What are the signs of a horse in pain?
A horse's behavior and interactions can be unique to the type of pain it is experiencing. A horse's reaction to pain is dependent upon its personality and the degree of pain it is experiencing. The characteristics listed below do not include ever...
A horse's behavior and interactions can be unique to the type of pain it is experiencing. A horse's reaction to pain is dependent upon its personality and the degree of pain it is experiencing. The characteristics listed below do not include everything that you may see, but the list gives you a general idea of what to look for if you think a horse is in pain. Some of these characteristics are also things you will see when a horse is anxious or nervous or in poor health. Remember that there is no substitute for being familiar with an individual horse in order to recognize how it shows pain.
- Reluctance to be handled.
- Prolonged pain may cause behavior to change from restlessness to depression with lowered head.
- Rigid stance.
- Head pressing.
- Interrupted feeding (food held in mouth uneaten).
- Anxious appearance.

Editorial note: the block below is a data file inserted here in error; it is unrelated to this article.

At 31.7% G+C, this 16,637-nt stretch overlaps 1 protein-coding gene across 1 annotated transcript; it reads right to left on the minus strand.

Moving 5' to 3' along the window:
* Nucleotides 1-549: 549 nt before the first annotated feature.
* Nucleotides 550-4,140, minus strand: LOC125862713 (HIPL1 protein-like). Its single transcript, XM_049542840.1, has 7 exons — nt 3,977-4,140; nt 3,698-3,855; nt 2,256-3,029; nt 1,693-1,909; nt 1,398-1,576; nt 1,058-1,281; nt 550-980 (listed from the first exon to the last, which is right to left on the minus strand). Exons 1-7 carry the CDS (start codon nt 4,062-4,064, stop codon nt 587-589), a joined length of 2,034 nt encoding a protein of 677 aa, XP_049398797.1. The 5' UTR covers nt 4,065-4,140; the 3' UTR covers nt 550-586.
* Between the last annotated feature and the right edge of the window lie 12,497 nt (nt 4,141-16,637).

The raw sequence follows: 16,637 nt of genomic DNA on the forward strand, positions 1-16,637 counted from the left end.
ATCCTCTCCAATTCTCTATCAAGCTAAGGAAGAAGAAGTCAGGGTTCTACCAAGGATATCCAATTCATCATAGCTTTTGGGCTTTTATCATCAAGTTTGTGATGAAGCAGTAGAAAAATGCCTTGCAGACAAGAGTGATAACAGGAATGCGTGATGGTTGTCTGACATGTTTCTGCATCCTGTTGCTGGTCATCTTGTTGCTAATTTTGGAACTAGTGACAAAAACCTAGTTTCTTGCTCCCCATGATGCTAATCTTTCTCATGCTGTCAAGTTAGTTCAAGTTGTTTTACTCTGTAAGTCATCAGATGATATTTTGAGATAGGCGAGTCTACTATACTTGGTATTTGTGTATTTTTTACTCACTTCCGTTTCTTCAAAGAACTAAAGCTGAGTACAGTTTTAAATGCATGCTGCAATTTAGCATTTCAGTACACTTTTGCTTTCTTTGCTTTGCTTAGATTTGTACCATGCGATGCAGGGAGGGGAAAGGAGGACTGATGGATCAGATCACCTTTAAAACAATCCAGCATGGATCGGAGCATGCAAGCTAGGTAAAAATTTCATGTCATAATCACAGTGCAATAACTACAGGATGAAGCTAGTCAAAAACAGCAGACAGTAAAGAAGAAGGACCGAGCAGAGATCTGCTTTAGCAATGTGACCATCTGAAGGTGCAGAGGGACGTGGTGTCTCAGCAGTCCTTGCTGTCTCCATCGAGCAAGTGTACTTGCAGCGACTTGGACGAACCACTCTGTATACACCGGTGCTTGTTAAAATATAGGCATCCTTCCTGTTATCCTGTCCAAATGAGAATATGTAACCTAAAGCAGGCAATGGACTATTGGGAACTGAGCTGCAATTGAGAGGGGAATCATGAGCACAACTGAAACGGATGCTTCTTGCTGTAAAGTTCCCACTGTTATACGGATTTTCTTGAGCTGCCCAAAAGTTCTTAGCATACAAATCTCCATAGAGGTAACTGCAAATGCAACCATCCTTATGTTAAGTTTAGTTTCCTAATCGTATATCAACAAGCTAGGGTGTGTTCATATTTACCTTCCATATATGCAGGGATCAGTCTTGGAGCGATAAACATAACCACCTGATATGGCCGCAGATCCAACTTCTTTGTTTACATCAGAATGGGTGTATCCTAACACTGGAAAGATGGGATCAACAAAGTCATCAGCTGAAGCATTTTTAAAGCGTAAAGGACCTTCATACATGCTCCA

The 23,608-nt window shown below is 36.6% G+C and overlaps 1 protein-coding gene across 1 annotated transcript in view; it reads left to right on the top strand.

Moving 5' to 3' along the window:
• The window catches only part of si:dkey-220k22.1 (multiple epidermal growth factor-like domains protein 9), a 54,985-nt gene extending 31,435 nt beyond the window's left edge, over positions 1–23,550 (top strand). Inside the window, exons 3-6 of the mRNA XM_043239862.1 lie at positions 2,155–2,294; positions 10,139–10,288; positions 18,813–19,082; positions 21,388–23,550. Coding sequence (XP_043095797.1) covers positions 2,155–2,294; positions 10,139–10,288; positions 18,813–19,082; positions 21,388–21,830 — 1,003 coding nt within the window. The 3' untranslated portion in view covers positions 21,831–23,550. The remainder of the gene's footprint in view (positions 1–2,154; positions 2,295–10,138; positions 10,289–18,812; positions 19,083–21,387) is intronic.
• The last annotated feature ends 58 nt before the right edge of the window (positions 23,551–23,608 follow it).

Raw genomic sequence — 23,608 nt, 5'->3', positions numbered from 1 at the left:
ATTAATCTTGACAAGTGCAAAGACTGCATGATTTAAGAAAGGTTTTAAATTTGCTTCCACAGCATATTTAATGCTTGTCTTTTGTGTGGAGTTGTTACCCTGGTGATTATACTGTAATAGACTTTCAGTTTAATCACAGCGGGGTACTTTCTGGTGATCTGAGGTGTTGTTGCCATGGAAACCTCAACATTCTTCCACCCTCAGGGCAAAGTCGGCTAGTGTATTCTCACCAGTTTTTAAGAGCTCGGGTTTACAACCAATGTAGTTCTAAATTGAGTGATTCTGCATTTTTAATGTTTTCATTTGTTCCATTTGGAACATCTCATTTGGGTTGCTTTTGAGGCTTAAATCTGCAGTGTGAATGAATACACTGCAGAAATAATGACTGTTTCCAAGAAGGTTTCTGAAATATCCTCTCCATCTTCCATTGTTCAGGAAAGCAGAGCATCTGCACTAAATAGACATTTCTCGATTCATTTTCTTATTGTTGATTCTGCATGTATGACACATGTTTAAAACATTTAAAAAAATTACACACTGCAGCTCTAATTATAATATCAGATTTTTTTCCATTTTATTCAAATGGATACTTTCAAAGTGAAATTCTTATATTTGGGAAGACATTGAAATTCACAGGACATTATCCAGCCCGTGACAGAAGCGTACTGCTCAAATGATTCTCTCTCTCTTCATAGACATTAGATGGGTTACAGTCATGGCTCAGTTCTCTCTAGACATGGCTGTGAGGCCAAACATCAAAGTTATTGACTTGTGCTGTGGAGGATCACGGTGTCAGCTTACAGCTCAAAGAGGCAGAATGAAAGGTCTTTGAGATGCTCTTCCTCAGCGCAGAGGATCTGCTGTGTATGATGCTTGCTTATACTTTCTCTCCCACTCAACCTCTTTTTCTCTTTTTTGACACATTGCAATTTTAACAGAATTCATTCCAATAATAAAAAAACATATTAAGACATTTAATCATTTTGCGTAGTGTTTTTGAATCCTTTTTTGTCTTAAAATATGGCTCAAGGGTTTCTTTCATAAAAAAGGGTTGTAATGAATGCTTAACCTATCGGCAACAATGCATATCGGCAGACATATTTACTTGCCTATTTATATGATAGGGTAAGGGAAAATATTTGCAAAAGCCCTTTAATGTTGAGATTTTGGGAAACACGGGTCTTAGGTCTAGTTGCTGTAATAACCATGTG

- Dilated pupils and glassy eyes.
- Flared nostrils.
- Muscle tremors.
- Profuse sweating.
- Increased respiratory rate and pulse rate .
Pain associated with musculoskeletal Injury (may also include signs listed under acute pain):
- Reluctance to move.
- Limbs held in unusual positions.
- Alterations in weight bearing, including weight-shifting from one limb to another.
- Head and neck in a fixed position.
- Head "bob" (change from neutral head position during walking, trotting, running; head moves up from neutral with forelimb pain, and head moves down from neutral with hindlimb pain).
- Changes in recumbency time (increased or decreased).
- Abnormal gait.
- Decrease in eating and drinking.
Abdominal Pain (may also include signs listed under acute pain):
- Look, bite, or kick at abdomen.
- Straining and splinting of the abdomen.
- Get up and lie down frequently.
- Walking in circles.
- Standing rigid and unmoving when near collapse.
- Groaning, teeth grinding, and "calling" to herd members.
- Weight loss.
- Changes in eating and drinking.
- Changes in sleeping/recumbency times.
- Changes in social behavior.
- Changes (decreases) in responses to outside stimuli.
Adapted from the National Research Council: Recognition and Alleviation of Pain and Distress in Laboratory Animals. National Academy Press, Washington, 1992.